Last night, the Dixie Chicks kicked off the North American leg of their MMXVI tour, their fourth headlining tour across the United States. Sixteen years ago, they launched their first, in support of their second major label release, Fly.
Spawning eight singles and selling more than ten million copies, Fly solidified the superstar status of the Dixie Chicks, winning multiple trophies at every major industry award show, including Entertainer of the Year at both the CMA and ACM awards. Today, we look back at Fly.
Kevin John Coyne’s Take:
“Honey, as far as I’m concerned,” Natalie Maines sings against a wailing country arrangement, “the tables have turned.”
Fly is the second and last Dixie Chicks album that works within the conventions of mainstream country music, but its brilliance is in its subversiveness. On Fly, the Chicks revel in the traditional sounds of country music while gleefully undermining the patriarchy that historically defined the genre. On “Goodbye Earl,” they reinvent the murder song used to punish cheating wives and put it to good use against an abusive ex-husband, poisoning him to death after the restraining order failed to keep Wanda safe. (A common occurrence that goes widely unreported.) “Sin Wagon” borrows its title from Sandy Olsen’s most prudish moment in Grease, but it’s a strong declaration of independence and liberation, regardless of societal expectations of a woman’s proper behavior. And when “Heartbreak Town” details the cruelty of Nashville’s innocence-shattering music industry, it’s the woman’s dream that’s led the young family hundreds of miles away from home, not the man’s.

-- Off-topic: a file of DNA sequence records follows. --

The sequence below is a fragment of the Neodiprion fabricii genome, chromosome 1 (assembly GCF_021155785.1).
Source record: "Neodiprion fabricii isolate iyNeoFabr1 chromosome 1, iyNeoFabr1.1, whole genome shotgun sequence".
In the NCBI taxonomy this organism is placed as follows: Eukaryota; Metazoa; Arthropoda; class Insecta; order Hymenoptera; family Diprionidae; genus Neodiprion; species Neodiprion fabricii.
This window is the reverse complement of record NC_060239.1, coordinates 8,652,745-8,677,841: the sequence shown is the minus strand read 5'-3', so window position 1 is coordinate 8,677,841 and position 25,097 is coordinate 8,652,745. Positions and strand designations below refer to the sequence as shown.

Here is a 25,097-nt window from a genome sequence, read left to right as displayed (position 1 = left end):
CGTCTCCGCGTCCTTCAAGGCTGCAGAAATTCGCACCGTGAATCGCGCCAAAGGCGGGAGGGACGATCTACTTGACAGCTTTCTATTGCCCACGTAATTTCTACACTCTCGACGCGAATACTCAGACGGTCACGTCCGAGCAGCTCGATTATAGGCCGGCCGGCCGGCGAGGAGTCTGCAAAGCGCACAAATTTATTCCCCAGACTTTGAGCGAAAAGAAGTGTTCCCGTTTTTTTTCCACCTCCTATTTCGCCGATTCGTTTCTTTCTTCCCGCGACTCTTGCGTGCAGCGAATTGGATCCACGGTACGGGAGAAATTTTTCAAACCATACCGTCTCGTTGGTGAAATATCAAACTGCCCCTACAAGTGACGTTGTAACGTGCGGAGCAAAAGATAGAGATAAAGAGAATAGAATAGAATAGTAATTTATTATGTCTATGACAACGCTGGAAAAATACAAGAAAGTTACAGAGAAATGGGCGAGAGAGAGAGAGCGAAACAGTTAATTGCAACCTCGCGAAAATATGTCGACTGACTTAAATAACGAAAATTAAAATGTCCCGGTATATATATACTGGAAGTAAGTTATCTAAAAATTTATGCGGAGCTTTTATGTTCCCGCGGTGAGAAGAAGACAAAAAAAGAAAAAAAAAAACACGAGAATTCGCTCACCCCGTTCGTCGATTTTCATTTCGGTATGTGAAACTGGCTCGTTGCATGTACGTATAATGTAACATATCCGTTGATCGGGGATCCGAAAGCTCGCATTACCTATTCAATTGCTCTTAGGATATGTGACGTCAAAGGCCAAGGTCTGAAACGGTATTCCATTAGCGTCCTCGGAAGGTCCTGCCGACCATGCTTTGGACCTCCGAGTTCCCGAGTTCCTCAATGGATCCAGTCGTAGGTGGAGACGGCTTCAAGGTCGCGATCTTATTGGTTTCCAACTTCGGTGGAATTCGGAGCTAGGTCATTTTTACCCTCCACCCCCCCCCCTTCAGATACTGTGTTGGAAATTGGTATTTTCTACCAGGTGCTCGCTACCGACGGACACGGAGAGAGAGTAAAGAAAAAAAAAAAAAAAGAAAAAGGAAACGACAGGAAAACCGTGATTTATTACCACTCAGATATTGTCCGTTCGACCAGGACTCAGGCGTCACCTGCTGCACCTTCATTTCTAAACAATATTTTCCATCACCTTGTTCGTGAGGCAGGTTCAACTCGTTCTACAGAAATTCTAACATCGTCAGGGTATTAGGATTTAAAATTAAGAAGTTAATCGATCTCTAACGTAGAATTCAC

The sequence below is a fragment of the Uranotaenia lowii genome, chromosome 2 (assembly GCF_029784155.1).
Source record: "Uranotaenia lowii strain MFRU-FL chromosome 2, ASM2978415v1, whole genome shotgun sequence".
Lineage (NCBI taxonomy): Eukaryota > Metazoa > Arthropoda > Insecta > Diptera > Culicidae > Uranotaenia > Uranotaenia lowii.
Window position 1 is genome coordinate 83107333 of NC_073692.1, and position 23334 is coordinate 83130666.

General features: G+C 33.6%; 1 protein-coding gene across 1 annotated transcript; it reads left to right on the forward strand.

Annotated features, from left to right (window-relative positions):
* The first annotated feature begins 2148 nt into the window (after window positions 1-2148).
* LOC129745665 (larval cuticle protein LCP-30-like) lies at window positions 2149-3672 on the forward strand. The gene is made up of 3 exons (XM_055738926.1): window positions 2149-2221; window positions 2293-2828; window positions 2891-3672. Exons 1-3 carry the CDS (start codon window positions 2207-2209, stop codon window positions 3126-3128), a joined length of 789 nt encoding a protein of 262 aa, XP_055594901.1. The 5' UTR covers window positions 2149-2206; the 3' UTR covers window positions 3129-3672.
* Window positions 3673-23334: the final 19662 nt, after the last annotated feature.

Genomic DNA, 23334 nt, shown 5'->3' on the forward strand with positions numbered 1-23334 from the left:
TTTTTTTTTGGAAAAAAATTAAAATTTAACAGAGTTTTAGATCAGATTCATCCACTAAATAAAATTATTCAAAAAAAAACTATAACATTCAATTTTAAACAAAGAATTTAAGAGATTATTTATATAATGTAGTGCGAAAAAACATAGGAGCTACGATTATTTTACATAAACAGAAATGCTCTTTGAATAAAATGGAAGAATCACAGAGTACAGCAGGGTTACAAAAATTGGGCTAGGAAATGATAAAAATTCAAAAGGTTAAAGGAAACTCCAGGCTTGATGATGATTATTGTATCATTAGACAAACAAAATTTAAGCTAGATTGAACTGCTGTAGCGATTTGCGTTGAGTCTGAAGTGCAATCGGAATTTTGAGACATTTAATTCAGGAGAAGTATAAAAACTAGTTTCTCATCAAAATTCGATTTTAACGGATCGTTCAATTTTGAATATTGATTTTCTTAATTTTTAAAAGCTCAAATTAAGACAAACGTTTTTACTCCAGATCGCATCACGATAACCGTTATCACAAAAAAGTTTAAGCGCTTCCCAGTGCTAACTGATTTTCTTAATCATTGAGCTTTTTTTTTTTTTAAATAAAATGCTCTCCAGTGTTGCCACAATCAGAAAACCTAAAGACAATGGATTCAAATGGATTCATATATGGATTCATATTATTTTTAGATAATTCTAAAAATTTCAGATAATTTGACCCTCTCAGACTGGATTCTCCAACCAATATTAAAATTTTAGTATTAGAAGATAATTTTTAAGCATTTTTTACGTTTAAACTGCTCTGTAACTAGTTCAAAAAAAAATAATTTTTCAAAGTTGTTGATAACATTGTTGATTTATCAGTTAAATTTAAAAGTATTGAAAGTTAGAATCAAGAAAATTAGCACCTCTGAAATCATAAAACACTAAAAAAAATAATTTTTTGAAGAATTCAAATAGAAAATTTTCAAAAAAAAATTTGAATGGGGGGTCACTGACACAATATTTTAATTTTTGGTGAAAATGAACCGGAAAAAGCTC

Truly, the biggest difference between Wide Open Spaces and Fly is that the women control the narrative. While the earlier album was frustrating in its subservience and centering of the male as the primary reason for living, this one has the women in charge, whether they’re looking for love (“If I Fall You’re Going Down With Me,” “Cowboy Take Me Away”) or letting it go (“Let Him Fly”, “Hello Mr. Heartache.” It’s no wonder that for the first time on record, Natalie Maines is a fiery powerhouse. This is who she really is – who all the Chicks really are – and they finally have the material to match their fierce and forceful feminist selves.
Leeann Ward’s Take:
The second major label album from the Dixie Chicks exceeded the incredible potential and mastery that was heard on Wide Open Spaces.
While the first two singles, “Ready to Run” and “Cowboy Take Me Away”, were strong songs that I have come to appreciate later, they didn’t hook me at the time. It was their third single, the brash “Goodbye Earl” that made me stop and take notice and started me on the road to officially becoming a fan. Not only did it tackle domestic abuse in a ridiculous, though satisfying way, it was unshakably catchy.